Ms. Harris will be sworn in as vice president on Wednesday by Justice Sonia Sotomayor, a ceremony in which the first woman of color to become vice president will take her oath from the first woman of color to sit on the Supreme Court.
Ms. Harris chose Justice Sotomayor for the task, according to a Harris aide who was confirming a report by ABC News. The vice president-elect and Justice Sotomayor have a shared background as former prosecutors. And Ms. Harris has called the justice a figure of national inspiration.
“Judge Sonia Sotomayor has fought for the voices of the people ever since her first case voting against corporations in Citizens United,” Ms. Harris wrote on Twitter in 2019. “As a critical voice on the bench, she’s showing all our children what’s possible.”
Justice Sotomayor, who was confirmed to the Supreme Court in 2009, swore in Joseph R. Biden Jr. for his second term as vice president in January 2013 (first in a private ceremony and again in public the next day because of a quirk of the calendar).
The last weekend of the Trump presidency wound down with state capitols across the nation ringed by barricades, military vehicles guarding closed-off streets and Washington, D.C., all but shut down. In the end, it was for a handful of protesters, most from the right, a few from the left, many looking more like ragtag stragglers than the furious mob of Trump supporters that ransacked the U.S. Capitol more than a week ago.
In Concord, N.H., five masked men dressed in tactical gear and carrying assault rifles gathered on the sidewalk in front of the statehouse lawn to express concerns about “government overreach.” In Lansing, Mich., National Guard soldiers watched as a dozen members of the far-right Boogaloo Bois group showed up with military-style weapons.
Across the country, legislative chambers — the people’s houses — became citadels. At least 17 states called up their National Guard.
In Washington, 15,000 troops, more than the nation has stationed in Iraq and Afghanistan, established a Green Zone, adding to the impression of an occupied city. The National Guard said the troops came from all 50 states and three territories, a force that could grow to 25,000 by Wednesday.
The large presence of troops and police officers across the country came after warnings from the F.B.I. that armed protests were planned in all 50 capitals and following online chatter promising demonstrations or worse in the days leading up to Wednesday’s inauguration of Joseph R. Biden Jr. as president.
The nation’s militarized streets on Sunday were a remarkable spectacle as police and National Guard officers faced off with promised right-wing protests that, at least on Sunday, were reduced to a whimper. Protesters in some states could be counted on one hand.
At the Massachusetts State House, where hundreds of police officers deployed around the perimeter, a pedestrian shouted, “What’s going on?”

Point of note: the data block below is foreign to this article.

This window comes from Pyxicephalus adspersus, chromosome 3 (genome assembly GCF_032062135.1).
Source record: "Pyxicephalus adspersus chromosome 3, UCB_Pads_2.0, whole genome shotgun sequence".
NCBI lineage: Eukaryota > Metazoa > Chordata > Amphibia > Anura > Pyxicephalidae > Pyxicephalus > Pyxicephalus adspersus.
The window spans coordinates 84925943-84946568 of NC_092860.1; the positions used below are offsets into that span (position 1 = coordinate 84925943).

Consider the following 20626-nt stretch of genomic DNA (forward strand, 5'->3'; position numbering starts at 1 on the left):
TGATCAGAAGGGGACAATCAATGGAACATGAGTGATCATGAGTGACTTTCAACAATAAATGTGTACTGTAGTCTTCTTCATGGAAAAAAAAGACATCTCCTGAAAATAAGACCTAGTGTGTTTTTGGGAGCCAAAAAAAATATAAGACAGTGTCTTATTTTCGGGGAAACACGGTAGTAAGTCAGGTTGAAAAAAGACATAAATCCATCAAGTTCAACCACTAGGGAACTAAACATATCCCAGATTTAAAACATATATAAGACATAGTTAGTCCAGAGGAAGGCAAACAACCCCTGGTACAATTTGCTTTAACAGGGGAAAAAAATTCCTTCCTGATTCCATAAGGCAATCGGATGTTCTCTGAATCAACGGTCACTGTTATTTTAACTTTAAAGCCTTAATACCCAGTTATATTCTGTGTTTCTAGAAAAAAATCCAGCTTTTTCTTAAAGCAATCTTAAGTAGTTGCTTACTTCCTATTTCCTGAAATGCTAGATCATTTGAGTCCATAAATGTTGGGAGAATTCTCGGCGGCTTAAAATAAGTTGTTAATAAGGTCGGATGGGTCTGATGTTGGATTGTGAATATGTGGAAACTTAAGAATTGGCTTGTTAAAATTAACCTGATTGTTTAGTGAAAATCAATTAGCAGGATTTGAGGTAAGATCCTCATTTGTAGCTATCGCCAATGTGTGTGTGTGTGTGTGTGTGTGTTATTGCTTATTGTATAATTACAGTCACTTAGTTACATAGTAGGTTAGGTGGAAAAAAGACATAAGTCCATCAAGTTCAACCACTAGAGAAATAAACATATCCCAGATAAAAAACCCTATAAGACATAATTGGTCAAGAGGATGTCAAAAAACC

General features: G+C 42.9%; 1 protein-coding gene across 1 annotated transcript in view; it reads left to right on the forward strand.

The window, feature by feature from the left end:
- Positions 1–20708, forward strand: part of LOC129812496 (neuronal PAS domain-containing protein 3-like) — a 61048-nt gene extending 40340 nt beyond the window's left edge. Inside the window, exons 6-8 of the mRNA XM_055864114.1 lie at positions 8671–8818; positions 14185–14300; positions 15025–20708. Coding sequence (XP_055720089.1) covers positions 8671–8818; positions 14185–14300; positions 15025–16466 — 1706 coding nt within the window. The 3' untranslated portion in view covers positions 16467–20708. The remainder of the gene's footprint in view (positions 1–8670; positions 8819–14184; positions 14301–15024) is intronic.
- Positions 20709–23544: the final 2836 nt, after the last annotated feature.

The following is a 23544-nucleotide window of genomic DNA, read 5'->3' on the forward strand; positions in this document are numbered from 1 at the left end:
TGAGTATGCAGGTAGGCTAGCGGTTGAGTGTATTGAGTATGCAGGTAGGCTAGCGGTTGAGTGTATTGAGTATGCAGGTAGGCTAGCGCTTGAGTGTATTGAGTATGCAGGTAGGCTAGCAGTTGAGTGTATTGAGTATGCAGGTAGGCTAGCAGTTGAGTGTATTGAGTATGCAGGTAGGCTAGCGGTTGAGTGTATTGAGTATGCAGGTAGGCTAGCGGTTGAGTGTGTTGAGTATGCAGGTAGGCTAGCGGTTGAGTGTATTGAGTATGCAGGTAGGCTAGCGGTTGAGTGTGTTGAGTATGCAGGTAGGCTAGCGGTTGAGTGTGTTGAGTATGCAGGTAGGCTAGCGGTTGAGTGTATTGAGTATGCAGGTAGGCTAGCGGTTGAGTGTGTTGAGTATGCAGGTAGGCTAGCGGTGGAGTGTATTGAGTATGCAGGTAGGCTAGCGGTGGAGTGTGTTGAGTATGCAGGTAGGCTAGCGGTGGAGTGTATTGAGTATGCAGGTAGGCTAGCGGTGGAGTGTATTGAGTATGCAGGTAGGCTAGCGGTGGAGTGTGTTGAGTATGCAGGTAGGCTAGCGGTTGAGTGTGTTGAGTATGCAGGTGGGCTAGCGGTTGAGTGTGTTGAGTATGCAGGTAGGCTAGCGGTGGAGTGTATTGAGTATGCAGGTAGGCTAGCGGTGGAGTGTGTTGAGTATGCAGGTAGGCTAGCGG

“Maybe a demonstration, maybe not,” an officer responded.
But officials say they will remain on alert through Wednesday’s inauguration.
Immediately after the attack on the U.S. Capitol, all corners of the political spectrum repudiated the mob of President Trump’s supporters. Yet within days, prominent Republicans, party officials, conservative media voices and rank-and-file voters began making a rhetorical shift to try to downplay the group’s violent actions.
In one of the ultimate don’t-believe-your-eyes moments of the Trump era, these Republicans have retreated to the ranks of misinformation, claiming it was Black Lives Matter protesters and far-left groups like antifa who stormed the Capitol — in spite of the pro-Trump flags and QAnon symbology in the crowd. Others have argued that the attack was no worse than the rioting and looting in cities during the Black Lives Matter movement, often exaggerating the unrest last summer while minimizing a mob’s attempt to overturn an election.
The shift is revealing about how conspiracy theories, deflection and political incentives play off one another in Mr. Trump’s G.O.P. For a brief time, Republican officials seemed perhaps open to grappling with what their party’s leader had wrought — violence in the name of their Electoral College fight. But any window of reflection now seems to be closing as Republicans try to pass blame and to compare last summer’s lawlessness, which was condemned by Democrats, to an attack on Congress, which was inspired by Mr. Trump.
“The violence at the Capitol was shameful,” Rudolph W. Giuliani, the president’s lawyer, tweeted at 6:55 a.m. the morning after the attack. “Our movement values respect for law and order and for the police.” But now, in a new video titled “What Really Happened on January 6th?” Mr. Giuliani is among those who are back to emphasizing conspiracy theories.
“The riot was preplanned,” said Mr. Giuliani, the former mayor of New York City. “This was an attempt to slander Trump.” He added, “The evidence is coming out.”
Suzanne Doherty, 67, who traveled from Michigan to be in Washington on Jan. 6 to support Mr. Trump, came away feeling confused and depressed over the invasion of the Capitol and not trusting the images of the mob.
“I heard that on antifa websites, people were invited to go to the rally and dress up like Trump supporters, but I’m not sure what to believe anymore,” she said. “There were people there only to wreak havoc. All I know is that there was a whole gamut of people there, but the rioters were not us. Maybe they were antifa. Maybe they were B.L.M. Maybe they were extreme right militants.”
The conjecture that the mob was infiltrated by Black Lives Matter and antifa has been metastasizing from the dark corners of the pro-Trump internet to the floors of Congress and the Republican base, even as law enforcement officials say there is no evidence to support it. The authorities are now flagging threats of violence and rioting leading up to President-elect Joseph R. Biden Jr.’s inauguration.
That has not stopped Republican lawmakers and some of their constituents from pushing these narratives to defend Mr. Trump.